The Worship of Going the Extra Mile

The Worship of Going the Extra Mile

Our contemporary concept of worship tends to fit in a small box within the boundaries of the Sunday morning music set, or perhaps the entire service, or occasionally including some private time with the Lord during the week. But the biblical concept of worship is much broader, and is based on the likes of Paul’s command to “present your body as a living sacrifice, holy and acceptable unto God, which is your reasonable act of worship” (Rom. 12:1).

Some of the more modern translations render the word worship as service, and that is an appropriate nuance to what the Greek word connotes. There is a strong link between biblical worship and biblical service, for honoring God is meant to go much deeper than mere lip-service or ritual, and is to be reflected in our daily walk. Paul also tells us, “Whatever you do, in word or deed, do all to the glory of God,” and “whether you eat or drink or whatever you do, do it all to the glory of God” (Col. 3:17, 1 Cor. 10:31). Paul is showing us that the very routine and mundane acts of our lives can be transformed into worship by our heart intentions as we do them.

There are many idioms and expressions we commonly use in the English language that most people rarely realize come from the Bible. Take for instance: “How the mighty have fallen” (2 Sam. 1:25, 27); “No rest for the wicked” (Is. 57:21); “The powers that be” (Rom. 13:1); “At their wit’s end” (Ps. 107:23-27); “The blind leading the blind” (Matt. 15:14); and “Go the extra mile” (Matt. 5:41). There are scores more of these common expressions, but we are going to zero in on how this last one relates to worship.

When Jesus spoke about going the extra mile, He was giving the portion of the Sermon on the Mount (Matt. 5-7) where this section of the sermon is punctuated with repeated phrases like, “You have heard it said…but I say…” as He was contrasting what was taken as the normal attitude of the day with what kind of attitude reflected the truly righteous person, the one who honored God with his or her life. Since their nation was under Roman rule, a Roman soldier was legally able to compel them to carry the soldier’s load a mile. Jesus was saying that they should not only not complain about that burden, but graciously offer to carry it another mile. Can you imagine the shock to the soldier when someone not only didn’t grudgingly comply, but graciously offered to double the obligation? Now, think about the heart of the one offering to do so; what kind of work would have to go on in that heart to bring them to the point of such grace, such love? It would be the result not only of the work of God on the heart, but the expression of that amazing work through the joyful worship expressed in service—not just to the soldier, but more specifically to the Lord.

How about in our own hearts? What would be our initial reaction to such a demand placed on us? When faced with an onerous task, do we complain? Do we chafe? Do we balk? Do we rebel? Or do we greet the task—whether mundane or arduous or thankless—with the grateful response of one who realizes this is an opportunity to worship the Lord through service to Him? Him! It is the “Him” that is the key to changing what we might ordinarily treat as odious, performing it grudgingly or thoughtlessly for someone else, and change it instead into a worship encounter with our Lord. When faced with such a duty, we can intentionally transform our attitude, beyond that of acceptance to one of eagerness by entering into it holding on to the truth that Jesus has said that the one who serves is the greatest in the kingdom (Matt. 23:11); by realizing that He Himself said that He had come to serve and not be served (Matt. 20:28), so if we are serving with His attitude we are the closest to reflecting Him; and by noting that in the humility of service we are drawing near to God, because He has promised to be near to the humble.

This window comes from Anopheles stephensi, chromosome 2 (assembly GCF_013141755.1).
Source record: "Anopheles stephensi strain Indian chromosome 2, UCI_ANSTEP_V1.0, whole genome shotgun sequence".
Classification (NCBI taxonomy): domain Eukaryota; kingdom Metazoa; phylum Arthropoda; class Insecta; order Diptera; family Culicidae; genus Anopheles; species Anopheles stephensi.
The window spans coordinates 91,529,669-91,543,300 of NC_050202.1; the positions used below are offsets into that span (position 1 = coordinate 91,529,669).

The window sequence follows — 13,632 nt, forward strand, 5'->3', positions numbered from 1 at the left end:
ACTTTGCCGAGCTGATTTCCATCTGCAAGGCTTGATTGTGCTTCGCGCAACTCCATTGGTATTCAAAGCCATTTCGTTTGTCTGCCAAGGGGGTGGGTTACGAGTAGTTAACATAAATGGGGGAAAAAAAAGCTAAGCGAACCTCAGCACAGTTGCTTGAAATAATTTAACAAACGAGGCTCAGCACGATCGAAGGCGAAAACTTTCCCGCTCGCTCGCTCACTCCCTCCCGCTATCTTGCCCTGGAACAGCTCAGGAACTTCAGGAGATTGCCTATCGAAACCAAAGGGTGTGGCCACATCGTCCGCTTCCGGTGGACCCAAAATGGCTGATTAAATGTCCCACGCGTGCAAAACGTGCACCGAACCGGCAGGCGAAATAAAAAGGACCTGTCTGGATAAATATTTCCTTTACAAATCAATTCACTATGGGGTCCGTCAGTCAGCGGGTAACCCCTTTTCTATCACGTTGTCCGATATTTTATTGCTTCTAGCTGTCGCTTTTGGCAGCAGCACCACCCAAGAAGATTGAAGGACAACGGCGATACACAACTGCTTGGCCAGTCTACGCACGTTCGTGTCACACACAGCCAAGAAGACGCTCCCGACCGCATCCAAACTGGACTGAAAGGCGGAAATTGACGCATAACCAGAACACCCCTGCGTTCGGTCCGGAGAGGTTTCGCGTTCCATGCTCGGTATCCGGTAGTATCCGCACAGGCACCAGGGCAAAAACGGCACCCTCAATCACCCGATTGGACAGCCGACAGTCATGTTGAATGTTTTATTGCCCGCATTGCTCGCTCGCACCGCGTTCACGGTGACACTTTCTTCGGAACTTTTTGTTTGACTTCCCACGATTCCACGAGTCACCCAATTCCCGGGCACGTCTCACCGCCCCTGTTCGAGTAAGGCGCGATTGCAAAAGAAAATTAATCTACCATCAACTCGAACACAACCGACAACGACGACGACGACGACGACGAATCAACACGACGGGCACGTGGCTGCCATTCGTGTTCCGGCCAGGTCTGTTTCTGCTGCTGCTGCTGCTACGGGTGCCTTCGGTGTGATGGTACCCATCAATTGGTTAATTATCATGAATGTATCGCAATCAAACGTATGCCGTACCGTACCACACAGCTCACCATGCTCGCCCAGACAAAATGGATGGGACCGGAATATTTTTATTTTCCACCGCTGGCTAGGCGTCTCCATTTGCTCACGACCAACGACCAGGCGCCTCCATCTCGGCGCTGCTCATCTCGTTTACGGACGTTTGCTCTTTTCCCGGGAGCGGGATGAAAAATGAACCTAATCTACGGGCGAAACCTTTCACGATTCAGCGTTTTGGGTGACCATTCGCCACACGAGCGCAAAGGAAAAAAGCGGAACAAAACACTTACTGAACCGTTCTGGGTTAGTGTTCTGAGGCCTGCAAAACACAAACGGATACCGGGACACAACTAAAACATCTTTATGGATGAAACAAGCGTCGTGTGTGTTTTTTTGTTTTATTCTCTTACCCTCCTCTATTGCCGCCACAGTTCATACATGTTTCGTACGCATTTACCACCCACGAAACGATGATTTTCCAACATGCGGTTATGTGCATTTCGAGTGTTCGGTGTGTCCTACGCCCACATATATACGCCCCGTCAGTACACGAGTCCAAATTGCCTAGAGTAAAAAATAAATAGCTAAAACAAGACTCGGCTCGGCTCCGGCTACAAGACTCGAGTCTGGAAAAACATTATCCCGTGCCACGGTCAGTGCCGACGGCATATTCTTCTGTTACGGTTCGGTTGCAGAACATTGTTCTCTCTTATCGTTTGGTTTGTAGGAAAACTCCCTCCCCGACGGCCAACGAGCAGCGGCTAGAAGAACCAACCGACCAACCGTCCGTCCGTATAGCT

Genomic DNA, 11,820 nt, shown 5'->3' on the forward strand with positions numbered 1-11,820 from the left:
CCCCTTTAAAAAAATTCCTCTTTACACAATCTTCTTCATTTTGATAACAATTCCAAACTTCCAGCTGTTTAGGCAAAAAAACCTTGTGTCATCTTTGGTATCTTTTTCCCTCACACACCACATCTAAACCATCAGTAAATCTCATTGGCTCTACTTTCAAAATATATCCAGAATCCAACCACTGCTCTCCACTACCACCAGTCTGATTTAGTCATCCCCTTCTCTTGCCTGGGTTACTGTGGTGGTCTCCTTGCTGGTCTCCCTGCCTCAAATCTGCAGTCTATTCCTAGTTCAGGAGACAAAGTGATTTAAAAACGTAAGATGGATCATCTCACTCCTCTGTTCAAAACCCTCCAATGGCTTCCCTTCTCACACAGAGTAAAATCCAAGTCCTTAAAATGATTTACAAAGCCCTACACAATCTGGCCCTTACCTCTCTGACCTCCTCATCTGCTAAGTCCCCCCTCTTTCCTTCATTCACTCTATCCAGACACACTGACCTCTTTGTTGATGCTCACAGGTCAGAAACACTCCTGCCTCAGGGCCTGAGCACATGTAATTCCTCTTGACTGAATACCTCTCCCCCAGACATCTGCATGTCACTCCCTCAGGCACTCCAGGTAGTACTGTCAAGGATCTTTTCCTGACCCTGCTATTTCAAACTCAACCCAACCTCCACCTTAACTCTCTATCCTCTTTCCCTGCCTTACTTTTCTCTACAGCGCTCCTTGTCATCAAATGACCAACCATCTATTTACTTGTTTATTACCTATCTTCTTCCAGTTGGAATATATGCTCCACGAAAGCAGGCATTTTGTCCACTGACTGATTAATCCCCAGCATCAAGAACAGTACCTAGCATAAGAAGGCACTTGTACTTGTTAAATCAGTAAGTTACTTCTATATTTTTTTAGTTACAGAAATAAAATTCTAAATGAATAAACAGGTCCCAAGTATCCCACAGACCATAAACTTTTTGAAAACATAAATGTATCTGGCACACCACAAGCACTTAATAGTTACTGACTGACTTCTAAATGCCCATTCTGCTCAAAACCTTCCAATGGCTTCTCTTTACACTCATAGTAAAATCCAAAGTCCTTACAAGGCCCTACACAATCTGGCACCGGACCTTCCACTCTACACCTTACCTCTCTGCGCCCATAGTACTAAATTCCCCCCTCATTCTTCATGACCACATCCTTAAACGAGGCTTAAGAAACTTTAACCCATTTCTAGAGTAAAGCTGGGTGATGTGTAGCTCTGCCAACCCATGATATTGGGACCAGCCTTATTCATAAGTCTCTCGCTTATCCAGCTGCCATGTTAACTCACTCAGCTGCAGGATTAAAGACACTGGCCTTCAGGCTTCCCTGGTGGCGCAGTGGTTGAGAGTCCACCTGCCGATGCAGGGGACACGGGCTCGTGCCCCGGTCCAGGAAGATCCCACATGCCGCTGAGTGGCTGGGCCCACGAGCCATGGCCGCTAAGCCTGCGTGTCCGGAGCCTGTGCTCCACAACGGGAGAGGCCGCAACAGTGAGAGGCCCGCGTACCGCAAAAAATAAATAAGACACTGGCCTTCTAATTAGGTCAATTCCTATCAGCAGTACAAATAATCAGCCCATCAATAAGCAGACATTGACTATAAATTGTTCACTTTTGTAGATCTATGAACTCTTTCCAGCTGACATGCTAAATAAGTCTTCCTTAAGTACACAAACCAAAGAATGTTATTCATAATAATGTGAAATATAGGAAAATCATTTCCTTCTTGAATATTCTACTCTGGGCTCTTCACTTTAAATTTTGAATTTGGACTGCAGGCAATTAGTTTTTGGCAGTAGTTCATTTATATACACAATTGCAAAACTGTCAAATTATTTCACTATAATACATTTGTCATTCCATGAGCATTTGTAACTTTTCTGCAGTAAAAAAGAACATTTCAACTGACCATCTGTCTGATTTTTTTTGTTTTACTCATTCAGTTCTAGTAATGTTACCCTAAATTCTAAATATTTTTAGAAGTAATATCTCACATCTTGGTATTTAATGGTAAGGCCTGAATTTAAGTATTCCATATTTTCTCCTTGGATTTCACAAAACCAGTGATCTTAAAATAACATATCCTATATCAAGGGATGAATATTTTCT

When we are presented with an opportunity to serve, we can turn it to worship by “presenting our bodies” to Him and, with our hearts, committing the act intentionally as serving Him, not just the person we are helping. This is particularly true when we add to the willing attitude the act of going that extra mile. Besides completing the act of service, what next step above and beyond can we see to do? What additional blessing can we give? What other need might we notice to which we can attend? There is a certain joy that arises when we dedicate such service to Him, to glorify His name through our lives, and to let His love flow through us. It turns service into communion with Him in love and worship.

It doesn’t have to be a major act to invite worship. Returning your cart to the corral? Why not offer to take someone else’s, in the process greeting them as someone created in the image of God and designed for His love? Bringing in the newspaper in the morning? Why not take this moment of routine and turn it into a service of loving worship by taking a neighbor’s paper up to their doorstep? God sees every intention of the heart, and if it is our intention to present our bodies to Him daily as an act of worship, and look for ways to go the extra mile to show Him our devotion, He will be pleased to accept our worship, whether small or large. It all gets down to the intentions of our hearts towards the Lord, and going that extra mile for Him.